On October 10, 2012 the Local Episcopal Parties and Congregations filed a motion for leave to file an Additional Brief, to address pertinent case law developments and new filings submitted after the parties concluded their briefing. A copy of the brief is here.
This summer, there have been several important developments in the case law. The United States Supreme Court denied petitions for writ of certiorari filed by two breakaway factions urging the exact same arguments as the breakaway Defendants urge here. The U.S. Supreme Court has now denied certiorari three times since 2009 to breakaway factions in cases finding for loyal Episcopalians. And just last month, Chief Justice Radack, Justice Bland, and Justice Huddle of the First Court of Appeals of Houston issued an important decision favoring Texas’s historic Deference approach in church property cases, while ruling against a similar breakaway faction from the Presbyterian Church under both the Deference approach and the alternate Neutral Principles doctrine.
In fact, eight state supreme courts, from states as diverse as California, Colorado, Connecticut, Georgia, Nevada, New Jersey, New York, and Pennsylvania, have now ruled for loyal Episcopalians against similar breakaway factions, under both Deference and Neutral Principles. And every Texas court to decide an ex-Episcopalian breakaway faction case – four since 2009 alone – has ruled in favor of the loyal Episcopalians against parties trying to take property from the Church – under both Deference and Neutral Principles.
In addition to addressing new case law developments, the Additional Brief responds to the several new filings submitted in the Fort Worth and San Angelo cases since the parties completed their briefing. These new filings, which total 49 pages, were submitted as recently as September 24, 2012, and raise a variety of purported claims that Appellees did not have the opportunity to respond to in their earlier briefing.
For example, the Additional Brief explains that the Liberty Institute’s amicus brief was right to prefer the Deference approach, but it made a fundamental error in suggesting that there was any genuine “dispute” about the hierarchy of The Episcopal Church. Every court in the nation to reach the issue, without exception, has held that The Episcopal Church has a three-tier hierarchy that does not stop conveniently in the middle. Among the indisputable facts showing this obvious fact, the Episcopal Diocese of Fort Worth was formed only with the permission of The Episcopal Church, and every leader and every parish of the new Diocese promised unanimously in writing upon formation to “fully subscribe to and accede to the Constitution and Canons of The Episcopal Church [including the Dennis Canon].” As one court put it, the “geographically-defined dioceses  belong to, are subordinate to, and are under the jurisdiction of the National Episcopal Church.”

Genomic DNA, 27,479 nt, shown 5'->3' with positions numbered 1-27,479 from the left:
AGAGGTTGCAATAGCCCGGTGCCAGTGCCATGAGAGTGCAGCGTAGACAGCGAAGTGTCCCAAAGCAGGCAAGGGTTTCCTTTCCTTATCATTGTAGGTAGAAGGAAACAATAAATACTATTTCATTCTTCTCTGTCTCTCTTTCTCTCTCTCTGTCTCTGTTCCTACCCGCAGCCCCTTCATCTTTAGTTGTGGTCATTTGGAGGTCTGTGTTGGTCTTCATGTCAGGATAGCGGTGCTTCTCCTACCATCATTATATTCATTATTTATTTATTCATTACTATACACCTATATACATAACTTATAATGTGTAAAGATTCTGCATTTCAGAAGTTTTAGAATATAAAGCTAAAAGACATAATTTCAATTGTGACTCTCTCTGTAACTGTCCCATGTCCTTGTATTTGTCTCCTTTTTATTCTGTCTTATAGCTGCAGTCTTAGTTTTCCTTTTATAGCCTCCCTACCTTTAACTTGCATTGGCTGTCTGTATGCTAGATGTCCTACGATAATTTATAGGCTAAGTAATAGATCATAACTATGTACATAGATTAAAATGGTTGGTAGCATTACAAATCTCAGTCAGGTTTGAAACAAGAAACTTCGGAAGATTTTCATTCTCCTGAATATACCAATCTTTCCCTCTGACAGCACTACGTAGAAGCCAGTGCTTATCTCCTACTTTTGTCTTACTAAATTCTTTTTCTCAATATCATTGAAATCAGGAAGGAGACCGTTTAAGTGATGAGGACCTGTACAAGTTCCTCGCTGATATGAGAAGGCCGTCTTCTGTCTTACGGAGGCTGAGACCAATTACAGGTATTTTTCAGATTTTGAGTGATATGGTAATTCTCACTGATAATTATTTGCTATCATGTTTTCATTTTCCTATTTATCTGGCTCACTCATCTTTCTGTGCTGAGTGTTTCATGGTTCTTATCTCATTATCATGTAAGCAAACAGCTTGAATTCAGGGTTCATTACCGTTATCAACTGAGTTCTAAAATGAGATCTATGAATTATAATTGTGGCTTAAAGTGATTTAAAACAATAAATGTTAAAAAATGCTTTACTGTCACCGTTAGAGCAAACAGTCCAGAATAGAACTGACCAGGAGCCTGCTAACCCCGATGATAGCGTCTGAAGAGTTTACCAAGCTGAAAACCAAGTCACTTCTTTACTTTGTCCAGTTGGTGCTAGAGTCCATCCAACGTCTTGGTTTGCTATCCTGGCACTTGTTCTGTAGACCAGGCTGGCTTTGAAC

The Additional Brief also informs the Court that the five active bishops who signed the ACI amicus brief have since repudiated the position taken in that brief. Those bishops wrote in their amicus brief on page one that, “if the Court elects to use a deference standard, it is constitutionally required to defer to the diocese and its bishop. . . . In the present dispute, that bishop is appellant Bishop Jack Iker.” But just three months later, those same five active bishops joined more than 150 of their colleagues in a unanimous roll call vote at the 77th triennial General Convention of The Episcopal Church, passing a Mind of the House of Bishops resolution reaffirming that Plaintiff, the Rt. Rev. C. Wallis Ohl, and not breakaway Defendant Iker, is the Bishop of the continuing Episcopal Diocese of Fort Worth. [The full text of this resolution is located on the official General Convention website at www.generalconvention.org/gc/resolutions?by=number&id=x022 ]. While wholly unnecessary to the Court’s legal disposition of the case, the Court is still entitled to know what Defendants and their amici have not disclosed – that even the amicus brief’s authors have repudiated it.
The Additional Brief also responds to the 8 page “letter” filed by petitioners in Masterson on September 10, 2012, repeating Defendants’ wrong and distorted version of the Neutral Principles analysis. What that letter did not mention is that these precise arguments have already been rejected, most recently in three 2011 state supreme court cases including two from the Georgia Supreme Court that created the Neutral Principles doctrine. And this summer the U.S. Supreme Court twice denied certiorari to breakaway factions urging those same rejected arguments. At some point, this costly breakaway litigation must end.
Finally, the proposed Additional Brief corrects several inaccurate factual assertions and arguments made by Appellants in their Reply Brief.
The Additional Brief concludes:
It is not surprising that, under any constitutionally permissible analysis, parties cannot submit to Church law and property rules, accept 144 years worth of historic Church property under those commitments, and then take that property for the use and benefit of a new and different entity decades later, by using civil courts to void their intra-church commitments. . . . This Court should affirm the trial court’s summary judgment. . . . The Episcopal Parties are entitled to closure in this matter and the chance to direct all their resources back to ministry and mission, and not to litigation that presses interminably against clear First Amendment protections.
As a reminder, logistical details about how to watch the live stream of the oral argument over the Internet and other details are in the article posted several weeks ago and can be accessed HERE.